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Which is the best or easiest method for determining equivalence between two automata?

I.e., if given two finite automata A and B, how can I determine whether both recognize the same language?

They are both deterministic or both nondeterministic.

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You should flag your homework with [homework]. That makes it easier for us to provide appropriate help. You should provide your best answer so we can comment on it. Please don't ask us to do your homework for you. What do you learn then? – S.Lott Aug 1 '11 at 22:05
this should be at – Gabriel Ščerbák Aug 1 '11 at 22:07
What do you mean "equivalent"? You say they generate the same language. Do you mean the graphs are isomorphic? – Patrick87 Aug 1 '11 at 22:09
DFA = AFD, NFA = AFN, NFA-lambda = AFN-lambda – franvergara66 Aug 1 '11 at 22:20
@patrick The automatons don't generate languages, automatons recognize languages – franvergara66 Aug 1 '11 at 22:23
up vote 10 down vote accepted

Two nondeterministic finite automota (NFA's) are equivalent if they accept the same language.

To determine whether they accept the same language, we look at the fact that every NFA has a minimal DFA, where no two states are identical. A minimal DFA is also unique. Thus, given two NFA's, if you find that their corresponding minimal DFA's are equivalent, then the two NFA's must also be equivalent.

To reduce an NFA/DFA to a minimal DFA, follow the procedures outlined here (skip the first section and go to "Converting NFA to DFA"). As this sounds like homework, I assume that you are very familiar with these techniques.

For an in-depth study on this topic, I highly recommend that you read An Introduction to Formal Language and Automata.

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excellent answer is exactly what I wanted. – franvergara66 Aug 1 '11 at 22:30
An alternative would be to generate any DFAs for the NFAs (e.g. by the subset construction), compute the complement of one of the two DFAs (e.g. by making accepting states rejecting and vice versa), building the Cartesian product machine and testing the intersection to see whether it accepts the empty language (e.g., by testing strings of length up to n). I wouldn't call this efficient, but you'd still need to test graph isomorphism on the output of Stargazer712's answer. – Patrick87 Aug 1 '11 at 22:32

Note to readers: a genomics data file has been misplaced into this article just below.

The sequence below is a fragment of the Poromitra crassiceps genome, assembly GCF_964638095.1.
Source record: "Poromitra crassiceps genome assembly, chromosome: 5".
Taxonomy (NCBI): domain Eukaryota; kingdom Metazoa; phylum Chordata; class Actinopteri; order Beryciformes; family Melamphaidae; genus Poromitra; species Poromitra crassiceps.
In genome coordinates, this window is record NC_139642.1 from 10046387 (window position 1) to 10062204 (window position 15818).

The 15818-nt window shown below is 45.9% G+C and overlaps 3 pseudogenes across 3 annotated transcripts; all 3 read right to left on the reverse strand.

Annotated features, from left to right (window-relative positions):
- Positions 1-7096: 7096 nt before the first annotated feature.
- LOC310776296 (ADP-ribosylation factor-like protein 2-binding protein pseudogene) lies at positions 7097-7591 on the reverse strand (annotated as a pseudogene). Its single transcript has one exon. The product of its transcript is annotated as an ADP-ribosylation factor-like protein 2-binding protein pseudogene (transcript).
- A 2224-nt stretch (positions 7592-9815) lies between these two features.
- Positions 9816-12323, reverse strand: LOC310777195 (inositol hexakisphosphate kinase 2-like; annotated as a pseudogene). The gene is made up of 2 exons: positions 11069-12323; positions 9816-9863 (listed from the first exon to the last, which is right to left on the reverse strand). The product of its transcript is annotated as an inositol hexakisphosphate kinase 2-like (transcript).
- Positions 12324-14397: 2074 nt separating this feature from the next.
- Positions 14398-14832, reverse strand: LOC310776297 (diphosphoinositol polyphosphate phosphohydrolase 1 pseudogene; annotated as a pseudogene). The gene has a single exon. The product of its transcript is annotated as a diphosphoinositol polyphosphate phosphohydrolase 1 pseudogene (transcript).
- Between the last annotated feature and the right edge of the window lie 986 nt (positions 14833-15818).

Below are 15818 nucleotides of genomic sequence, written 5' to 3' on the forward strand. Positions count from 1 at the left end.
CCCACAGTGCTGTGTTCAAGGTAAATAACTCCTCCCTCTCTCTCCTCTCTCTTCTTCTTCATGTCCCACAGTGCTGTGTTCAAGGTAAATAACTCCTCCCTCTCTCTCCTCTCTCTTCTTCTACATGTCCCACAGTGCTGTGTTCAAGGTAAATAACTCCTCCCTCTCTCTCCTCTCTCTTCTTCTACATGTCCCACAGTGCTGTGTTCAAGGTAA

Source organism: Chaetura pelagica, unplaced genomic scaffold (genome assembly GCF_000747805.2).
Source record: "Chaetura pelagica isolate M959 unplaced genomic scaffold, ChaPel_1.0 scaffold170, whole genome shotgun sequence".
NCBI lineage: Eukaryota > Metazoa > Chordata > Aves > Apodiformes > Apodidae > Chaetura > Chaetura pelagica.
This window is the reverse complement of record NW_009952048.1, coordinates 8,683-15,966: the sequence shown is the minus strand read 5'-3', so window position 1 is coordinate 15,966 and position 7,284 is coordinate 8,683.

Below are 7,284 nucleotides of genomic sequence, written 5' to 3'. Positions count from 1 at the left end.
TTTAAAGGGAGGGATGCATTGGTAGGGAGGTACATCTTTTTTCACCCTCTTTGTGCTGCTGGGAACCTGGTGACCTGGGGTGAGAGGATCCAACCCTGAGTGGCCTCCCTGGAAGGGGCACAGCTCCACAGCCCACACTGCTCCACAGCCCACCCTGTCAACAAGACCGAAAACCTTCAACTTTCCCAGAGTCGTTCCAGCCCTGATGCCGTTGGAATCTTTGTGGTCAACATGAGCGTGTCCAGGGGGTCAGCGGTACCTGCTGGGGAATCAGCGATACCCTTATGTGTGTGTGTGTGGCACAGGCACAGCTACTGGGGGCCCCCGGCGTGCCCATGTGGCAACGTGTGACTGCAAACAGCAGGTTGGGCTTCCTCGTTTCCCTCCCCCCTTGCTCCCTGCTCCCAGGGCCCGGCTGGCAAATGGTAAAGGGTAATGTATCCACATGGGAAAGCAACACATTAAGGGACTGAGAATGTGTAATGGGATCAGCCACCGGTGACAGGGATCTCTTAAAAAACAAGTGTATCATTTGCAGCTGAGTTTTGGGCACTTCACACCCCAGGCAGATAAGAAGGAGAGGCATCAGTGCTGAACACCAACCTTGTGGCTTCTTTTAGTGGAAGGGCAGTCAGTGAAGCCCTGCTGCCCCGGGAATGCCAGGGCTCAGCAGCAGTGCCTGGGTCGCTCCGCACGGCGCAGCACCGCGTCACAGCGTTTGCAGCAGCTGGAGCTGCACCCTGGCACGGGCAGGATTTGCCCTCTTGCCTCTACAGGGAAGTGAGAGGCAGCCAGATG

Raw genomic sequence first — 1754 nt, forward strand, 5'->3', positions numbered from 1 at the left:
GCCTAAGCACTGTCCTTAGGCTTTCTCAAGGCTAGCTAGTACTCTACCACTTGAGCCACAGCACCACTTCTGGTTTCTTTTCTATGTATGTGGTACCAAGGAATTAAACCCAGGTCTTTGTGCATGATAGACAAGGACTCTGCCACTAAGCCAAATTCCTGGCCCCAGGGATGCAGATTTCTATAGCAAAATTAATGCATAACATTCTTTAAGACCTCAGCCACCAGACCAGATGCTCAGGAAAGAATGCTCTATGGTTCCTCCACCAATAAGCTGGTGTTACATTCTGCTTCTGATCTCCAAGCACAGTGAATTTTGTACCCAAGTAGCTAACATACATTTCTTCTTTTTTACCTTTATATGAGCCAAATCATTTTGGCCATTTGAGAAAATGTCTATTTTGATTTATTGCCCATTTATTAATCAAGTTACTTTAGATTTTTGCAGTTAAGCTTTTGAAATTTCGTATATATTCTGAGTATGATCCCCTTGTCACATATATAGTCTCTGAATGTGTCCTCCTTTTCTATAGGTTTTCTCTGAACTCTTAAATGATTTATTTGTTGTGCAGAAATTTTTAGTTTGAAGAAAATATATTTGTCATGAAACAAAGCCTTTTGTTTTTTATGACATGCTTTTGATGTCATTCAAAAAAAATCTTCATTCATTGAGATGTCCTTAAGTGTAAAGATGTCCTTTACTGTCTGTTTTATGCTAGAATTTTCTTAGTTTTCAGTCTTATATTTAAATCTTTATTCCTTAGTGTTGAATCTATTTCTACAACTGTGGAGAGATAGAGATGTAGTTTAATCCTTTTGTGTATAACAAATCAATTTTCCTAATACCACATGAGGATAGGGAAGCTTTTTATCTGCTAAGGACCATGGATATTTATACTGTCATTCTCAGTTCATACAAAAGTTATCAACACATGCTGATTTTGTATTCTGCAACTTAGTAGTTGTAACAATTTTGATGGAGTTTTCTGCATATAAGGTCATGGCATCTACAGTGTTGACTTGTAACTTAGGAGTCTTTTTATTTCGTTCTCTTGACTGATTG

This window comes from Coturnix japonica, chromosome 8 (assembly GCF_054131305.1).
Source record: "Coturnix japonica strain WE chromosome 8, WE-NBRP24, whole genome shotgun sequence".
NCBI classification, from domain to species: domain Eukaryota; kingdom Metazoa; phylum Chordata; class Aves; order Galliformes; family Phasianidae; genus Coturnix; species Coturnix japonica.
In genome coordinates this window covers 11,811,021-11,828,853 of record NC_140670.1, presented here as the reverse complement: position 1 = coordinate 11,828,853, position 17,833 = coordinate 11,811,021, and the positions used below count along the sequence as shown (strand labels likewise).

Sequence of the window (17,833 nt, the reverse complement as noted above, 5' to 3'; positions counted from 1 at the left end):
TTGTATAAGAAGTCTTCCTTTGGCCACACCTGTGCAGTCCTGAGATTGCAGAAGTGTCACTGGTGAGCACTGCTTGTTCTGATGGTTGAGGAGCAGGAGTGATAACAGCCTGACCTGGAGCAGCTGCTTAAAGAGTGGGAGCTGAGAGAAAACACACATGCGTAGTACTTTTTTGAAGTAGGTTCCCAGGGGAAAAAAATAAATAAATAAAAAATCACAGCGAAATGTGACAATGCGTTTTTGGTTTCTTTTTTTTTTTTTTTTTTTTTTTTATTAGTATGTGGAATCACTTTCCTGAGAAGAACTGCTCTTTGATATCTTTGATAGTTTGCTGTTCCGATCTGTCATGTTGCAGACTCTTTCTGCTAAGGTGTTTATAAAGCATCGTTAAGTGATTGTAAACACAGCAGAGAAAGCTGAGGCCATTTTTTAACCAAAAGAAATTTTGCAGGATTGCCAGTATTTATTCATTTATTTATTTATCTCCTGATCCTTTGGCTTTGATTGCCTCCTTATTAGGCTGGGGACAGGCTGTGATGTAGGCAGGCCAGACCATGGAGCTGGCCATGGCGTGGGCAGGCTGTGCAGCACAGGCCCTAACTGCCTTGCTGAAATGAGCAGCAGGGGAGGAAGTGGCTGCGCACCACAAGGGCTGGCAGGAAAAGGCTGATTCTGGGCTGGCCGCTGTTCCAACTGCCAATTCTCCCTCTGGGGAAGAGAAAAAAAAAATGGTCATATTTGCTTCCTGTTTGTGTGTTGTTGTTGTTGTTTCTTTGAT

@Patrick87 determining the sufficient n might not be easy, or is there some algorithm for computing it? And what do you mean by need to test the graph isomorphism? – Gabriel Ščerbák Aug 1 '11 at 22:37
After you generate two minimal DFAs for the original FAs, how do you algorithmically determine they are the same? Sounds like a graph isomorphism problem to me. By the pumping lemma, you only need to choose n = the number of states in your final (minimal, if desired) FA. Alternatively, you can minimize the CP machine and check a very easy instance of graph isomorphism (only the start state, no accepting states). – Patrick87 Aug 1 '11 at 22:41
@Patrick: I think determining the equivalence of two minimal DFA's should be easy, simply do a BFS through both in the same order. As the corresponding edges should be labeled by the same characters, simply sort the outgoing edges from each state by those. – Paŭlo Ebermann Aug 1 '11 at 22:48

A different, simpler approach is to complement and intersect the automata. An automaton A is equivalent to B iff L(A) is contained in L(B) and vice versa which is iff the intersection between the complement of L(B) and L(A) is empty and vice versa.

Here is the algorithm for checking if L(A) is contained in L(B):

  1. Complementation: First, determinize B using the subset construction. Then, make every accepting state rejecting and every rejecting state accepting. You get an automaton that recognizes the complement of L(B).
  2. Intersection: Construct an automaton that recognizes the language that is the intersection of the complement of L(B) and L(A). I.e., construct an automaton for the intersection of the automaton from step 1 and A. To intersect two automata U and V you construct an automaton with the states U x V. The automaton moves from state (u,v) to (u',v') with letter a iff there are transitions u --a--> u' in U and v --a--> v' in V. The accepting states are states (u,v) where u is accepting in U and v is accepting in V.
  3. After constructing the automaton in step 2, all that is needed is to check emptiness. I.e., is there a word that the automaton accepts. That's the easiest part -- find a path in the automaton from the initial state to an accepting state using the BFS algorithm.

If L(A) is contained in L(B) we need to run the same algorithm to check if L(B) is contained in L(A).

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